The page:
Archive for the 'L-358' Category

VIDEO: Live from Imaging USA

January 15, 2009

Well…. not so live, but Mark Wallace just posted videos from the show floor. Jump to 2:54 to see Sekonic

Mark and Phil talk about the best light meter for the beginning studio photographer plus radio triggering frequencies in the USA and Europe, and how to identify what you need.

Details? No sweat – listen to this! (podcast)

December 31, 2008

Bill Crawford and Ed Hidden of interviewed Phil Bradon, Product Marketing Manager for Sekonic on their popular and informative podcast LightSource. Skip to about halfway through the podcast to learn more about:

History of Sekonic
Balancing ambient and artificial light
Using meters to create lighting ratios
How to use the lumisphere
Why you need a flash meter
Why your camera’s meter does not work for strobes
Sekonic L308 entry level flash meter
Sekonic L358 flash meter
Sekonic L758 features
Advantages of spot meters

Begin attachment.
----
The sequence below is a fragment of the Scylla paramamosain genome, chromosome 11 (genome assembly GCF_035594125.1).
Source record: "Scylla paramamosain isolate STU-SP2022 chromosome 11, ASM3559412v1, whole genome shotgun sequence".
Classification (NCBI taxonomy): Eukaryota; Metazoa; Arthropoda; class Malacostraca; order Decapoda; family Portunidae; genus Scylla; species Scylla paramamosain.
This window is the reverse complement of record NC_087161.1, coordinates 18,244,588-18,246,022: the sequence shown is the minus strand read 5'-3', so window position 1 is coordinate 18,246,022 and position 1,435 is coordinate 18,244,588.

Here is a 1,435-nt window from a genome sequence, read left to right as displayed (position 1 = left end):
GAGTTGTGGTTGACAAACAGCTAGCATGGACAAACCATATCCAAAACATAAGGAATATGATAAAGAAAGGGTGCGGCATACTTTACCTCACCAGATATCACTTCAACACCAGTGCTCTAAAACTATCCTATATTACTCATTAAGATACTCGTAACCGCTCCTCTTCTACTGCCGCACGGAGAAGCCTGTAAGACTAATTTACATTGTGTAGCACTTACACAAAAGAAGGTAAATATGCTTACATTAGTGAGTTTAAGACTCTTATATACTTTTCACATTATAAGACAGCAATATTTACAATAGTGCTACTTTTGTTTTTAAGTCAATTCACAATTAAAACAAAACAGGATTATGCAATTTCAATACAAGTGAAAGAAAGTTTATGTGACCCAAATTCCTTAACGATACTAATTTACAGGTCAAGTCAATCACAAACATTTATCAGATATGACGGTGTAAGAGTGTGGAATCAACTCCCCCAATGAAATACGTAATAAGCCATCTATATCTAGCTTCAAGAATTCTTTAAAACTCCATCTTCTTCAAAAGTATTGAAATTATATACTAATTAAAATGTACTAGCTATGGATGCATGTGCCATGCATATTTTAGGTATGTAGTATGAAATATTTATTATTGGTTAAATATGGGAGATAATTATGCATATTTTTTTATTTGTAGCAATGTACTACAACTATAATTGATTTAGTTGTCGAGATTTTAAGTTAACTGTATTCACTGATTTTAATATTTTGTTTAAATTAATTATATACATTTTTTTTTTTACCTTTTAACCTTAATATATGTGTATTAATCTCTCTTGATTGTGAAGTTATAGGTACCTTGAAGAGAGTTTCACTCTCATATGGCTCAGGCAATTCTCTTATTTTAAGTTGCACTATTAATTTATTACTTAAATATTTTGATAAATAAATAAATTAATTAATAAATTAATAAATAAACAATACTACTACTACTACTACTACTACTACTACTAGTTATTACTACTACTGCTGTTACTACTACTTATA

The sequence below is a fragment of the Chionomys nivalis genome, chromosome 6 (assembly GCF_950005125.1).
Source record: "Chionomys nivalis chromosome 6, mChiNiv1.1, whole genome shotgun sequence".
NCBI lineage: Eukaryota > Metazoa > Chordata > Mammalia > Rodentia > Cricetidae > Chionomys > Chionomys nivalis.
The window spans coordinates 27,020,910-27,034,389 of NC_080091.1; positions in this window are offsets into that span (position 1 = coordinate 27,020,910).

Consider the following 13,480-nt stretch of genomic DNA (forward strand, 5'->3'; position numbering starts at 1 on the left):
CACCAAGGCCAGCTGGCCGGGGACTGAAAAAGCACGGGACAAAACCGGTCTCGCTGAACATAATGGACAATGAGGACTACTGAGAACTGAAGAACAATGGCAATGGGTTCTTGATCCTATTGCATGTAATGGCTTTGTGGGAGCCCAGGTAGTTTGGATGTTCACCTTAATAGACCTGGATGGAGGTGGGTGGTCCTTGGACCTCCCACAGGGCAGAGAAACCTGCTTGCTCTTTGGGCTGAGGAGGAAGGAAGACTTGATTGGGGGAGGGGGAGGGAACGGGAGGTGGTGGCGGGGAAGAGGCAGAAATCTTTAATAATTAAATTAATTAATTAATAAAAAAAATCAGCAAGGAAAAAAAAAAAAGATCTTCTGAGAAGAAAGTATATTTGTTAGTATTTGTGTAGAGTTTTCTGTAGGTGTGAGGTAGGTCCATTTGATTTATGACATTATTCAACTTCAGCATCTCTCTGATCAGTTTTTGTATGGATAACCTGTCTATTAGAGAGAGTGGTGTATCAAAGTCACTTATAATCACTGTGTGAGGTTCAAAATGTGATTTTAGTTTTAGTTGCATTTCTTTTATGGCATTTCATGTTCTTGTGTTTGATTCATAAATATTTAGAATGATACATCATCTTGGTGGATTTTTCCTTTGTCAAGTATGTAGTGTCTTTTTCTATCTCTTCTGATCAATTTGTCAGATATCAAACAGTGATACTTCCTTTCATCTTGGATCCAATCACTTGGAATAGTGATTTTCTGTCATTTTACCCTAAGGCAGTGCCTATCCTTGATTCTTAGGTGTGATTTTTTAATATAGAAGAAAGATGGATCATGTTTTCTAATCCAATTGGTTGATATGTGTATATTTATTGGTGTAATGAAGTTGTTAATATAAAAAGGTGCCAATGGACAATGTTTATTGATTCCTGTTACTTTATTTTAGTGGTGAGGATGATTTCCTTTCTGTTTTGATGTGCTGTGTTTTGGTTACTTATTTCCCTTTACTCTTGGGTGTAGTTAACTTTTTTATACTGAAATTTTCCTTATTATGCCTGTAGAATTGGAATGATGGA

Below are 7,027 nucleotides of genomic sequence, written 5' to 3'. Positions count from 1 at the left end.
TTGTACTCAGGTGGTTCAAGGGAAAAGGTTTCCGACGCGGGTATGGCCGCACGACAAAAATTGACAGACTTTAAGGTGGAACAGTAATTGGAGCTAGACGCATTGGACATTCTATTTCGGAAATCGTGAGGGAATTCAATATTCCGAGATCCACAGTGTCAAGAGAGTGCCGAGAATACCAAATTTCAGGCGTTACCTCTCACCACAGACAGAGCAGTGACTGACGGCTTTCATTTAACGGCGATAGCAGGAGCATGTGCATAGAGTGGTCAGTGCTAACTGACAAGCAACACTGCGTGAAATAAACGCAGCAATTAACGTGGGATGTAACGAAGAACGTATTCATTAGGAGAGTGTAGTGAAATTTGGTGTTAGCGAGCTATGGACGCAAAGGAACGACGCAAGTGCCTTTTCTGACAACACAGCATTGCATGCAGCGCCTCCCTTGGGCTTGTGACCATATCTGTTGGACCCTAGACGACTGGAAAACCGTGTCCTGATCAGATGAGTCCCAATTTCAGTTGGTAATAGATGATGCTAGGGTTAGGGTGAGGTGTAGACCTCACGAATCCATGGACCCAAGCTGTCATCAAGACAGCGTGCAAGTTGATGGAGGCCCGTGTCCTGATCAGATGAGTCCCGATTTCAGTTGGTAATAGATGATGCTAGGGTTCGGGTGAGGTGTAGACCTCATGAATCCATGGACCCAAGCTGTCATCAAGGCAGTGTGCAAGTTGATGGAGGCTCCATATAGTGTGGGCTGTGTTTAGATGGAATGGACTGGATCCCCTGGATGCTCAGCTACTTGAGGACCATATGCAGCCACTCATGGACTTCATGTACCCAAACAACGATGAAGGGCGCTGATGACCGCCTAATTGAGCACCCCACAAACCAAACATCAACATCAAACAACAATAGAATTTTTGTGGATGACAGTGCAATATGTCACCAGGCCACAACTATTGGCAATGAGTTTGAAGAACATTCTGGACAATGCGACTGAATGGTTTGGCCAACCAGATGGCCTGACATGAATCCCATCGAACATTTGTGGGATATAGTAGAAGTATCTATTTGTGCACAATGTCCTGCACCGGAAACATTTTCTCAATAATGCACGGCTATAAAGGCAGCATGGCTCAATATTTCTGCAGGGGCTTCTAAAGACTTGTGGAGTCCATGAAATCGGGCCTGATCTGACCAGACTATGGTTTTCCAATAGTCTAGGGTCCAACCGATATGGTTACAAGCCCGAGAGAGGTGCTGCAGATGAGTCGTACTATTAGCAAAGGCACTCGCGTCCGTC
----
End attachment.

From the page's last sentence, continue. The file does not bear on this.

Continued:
Sekonic Digital Transfer Software
Why you need a light meter in the digital age
Calibrating your Sekonic light meter
When you use the lumisphere
Sekonic Blog and educational content
Color meters from Sekonic
Accurate balancing color with a meter

Listen and download here or subscribe in iTunes.

Strobist member Arthur Del Rosario on the Sekonic L-358

March 11, 2008

I’ve been meaning to buy a decent lightmeter since going strobist. I want to remove the guesswork in finding the correct exposure in my portrait shots (programming the settings on the camera and flash to sync well is tricky, being new to this part of photography and knowing squat about it). Searching on the internet, the use of lightmeter among other strobists is a mix of yes and no answers – others recommend its use while others are not so supportive about it. It took me three weeks of thinking and evaluating before I finally decided getting one. My clincher? I see myself upgrading from strobist to having a full continuous light setup in the future, where having a lightmeter is essential (if I remember correctly). And even if I don’t, results (pictures) above suggests that going manual mode and using a lightmeter to provide you with settings to input in your camera will give you better results.    

Read more and see his results